When looking at Davis Islands it can seem a strange phenomena, part residential neighborhood and part medical complex with an airport at the tip. I recently discovered that the islands were intended by the city in the 1920s to become parkland. Then Davis came in with his million dollar idea to turn most of the island into a residential development. The land at the North end of the islands, North of the bridge was set aside for Tampa's municipal hospital, the City took the Southern tip and land along the channel. The development of Davis Islands really occured in 2 phases. Phase 1 was the initial development that occurred in the 1920s. Only the middle section of the island was used for this development with the building of numerous apartment buildings and a few commercial buildings. But when the Florida real estate market collapsed in the late 20s development and property sales on the islands ground to a halt. Phase 2 occured in the 1950s with the post-war boom. During this time an annex was built at Tampa General Hospital. Developers gobbled up the scores of lots that were left vacant after the bust and began building new homes. Along with the hospital expansion in the 1950s medical offices were built on the island, mostly 1 Davis Boulevard and 17 Davis Boulevard.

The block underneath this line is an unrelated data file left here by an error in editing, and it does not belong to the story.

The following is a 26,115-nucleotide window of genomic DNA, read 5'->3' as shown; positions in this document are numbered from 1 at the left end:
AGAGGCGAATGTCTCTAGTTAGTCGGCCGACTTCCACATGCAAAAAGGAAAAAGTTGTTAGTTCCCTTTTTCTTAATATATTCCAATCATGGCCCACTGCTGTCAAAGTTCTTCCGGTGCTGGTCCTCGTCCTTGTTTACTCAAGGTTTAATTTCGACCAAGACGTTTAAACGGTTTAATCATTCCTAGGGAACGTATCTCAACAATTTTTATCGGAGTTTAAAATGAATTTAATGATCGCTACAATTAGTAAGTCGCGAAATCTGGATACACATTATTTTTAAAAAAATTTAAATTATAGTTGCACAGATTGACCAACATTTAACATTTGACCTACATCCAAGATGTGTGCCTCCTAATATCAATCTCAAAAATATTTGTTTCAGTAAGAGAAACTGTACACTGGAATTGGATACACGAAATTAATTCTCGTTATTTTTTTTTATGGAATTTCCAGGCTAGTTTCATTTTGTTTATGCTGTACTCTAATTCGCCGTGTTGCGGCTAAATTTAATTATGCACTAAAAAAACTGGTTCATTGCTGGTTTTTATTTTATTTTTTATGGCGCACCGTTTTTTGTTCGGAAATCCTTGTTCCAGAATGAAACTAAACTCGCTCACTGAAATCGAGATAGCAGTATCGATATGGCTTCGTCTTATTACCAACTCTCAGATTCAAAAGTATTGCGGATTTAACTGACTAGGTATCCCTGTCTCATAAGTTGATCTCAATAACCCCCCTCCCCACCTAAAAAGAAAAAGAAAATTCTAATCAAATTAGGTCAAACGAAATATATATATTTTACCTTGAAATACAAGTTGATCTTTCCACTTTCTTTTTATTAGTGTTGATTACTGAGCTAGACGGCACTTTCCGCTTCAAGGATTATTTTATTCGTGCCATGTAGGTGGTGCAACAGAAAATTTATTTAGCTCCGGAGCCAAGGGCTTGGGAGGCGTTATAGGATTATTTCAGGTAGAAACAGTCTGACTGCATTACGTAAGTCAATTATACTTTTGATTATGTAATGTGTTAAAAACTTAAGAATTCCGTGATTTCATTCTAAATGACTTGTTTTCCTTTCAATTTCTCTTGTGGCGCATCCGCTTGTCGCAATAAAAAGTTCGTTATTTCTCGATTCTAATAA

1 Davis Boulevard is one of my favorite modern structures in Tampa. You drive across the bridge and this building sits there greeting you. It may seem outdated, but really it is a gem! Designed by Tampa's own Mark Hampton, part of the Sarasota School of Architecture. The Davis Medical Building, built in 1958, must have been an interesting sight for residents used to the Spanish Mediterranean style prevalent throughout the island. The building is a box 7 stories tall, the 2nd through 7th floors appear as a perfect square elevated above the ground on concrete columns. The 1960 edition of the Florida Architect mentions that the blue tiled "boxes" on the ground floor house the mechanical functions and operational offices for the building. These elements do not extend the full height of the ground floor, but stop a few feet below the Second level. Plates of glass fill the gap and enclose the lobby, furthering the feeling of an open area below the box. One of the most interesting details is the fact that the East and West facades are covered in sand colored gravel the surrounding sidewalk area of the lot is also covered in the same material, although it has been heavily worn away. Typical of the modern era the North and South walls are filled with windows that are shaded by concrete overhangs. The East and West walls have fewer windows clustered towards the middle of the building, they also sport the same overhangs but sunshades are placed over them, these elements carry a distinctively mid-century pattern.
|Burgert Bros. aerial view of Norther tip of Davis Island, Davis Medical Building is seen at the top left (1959)|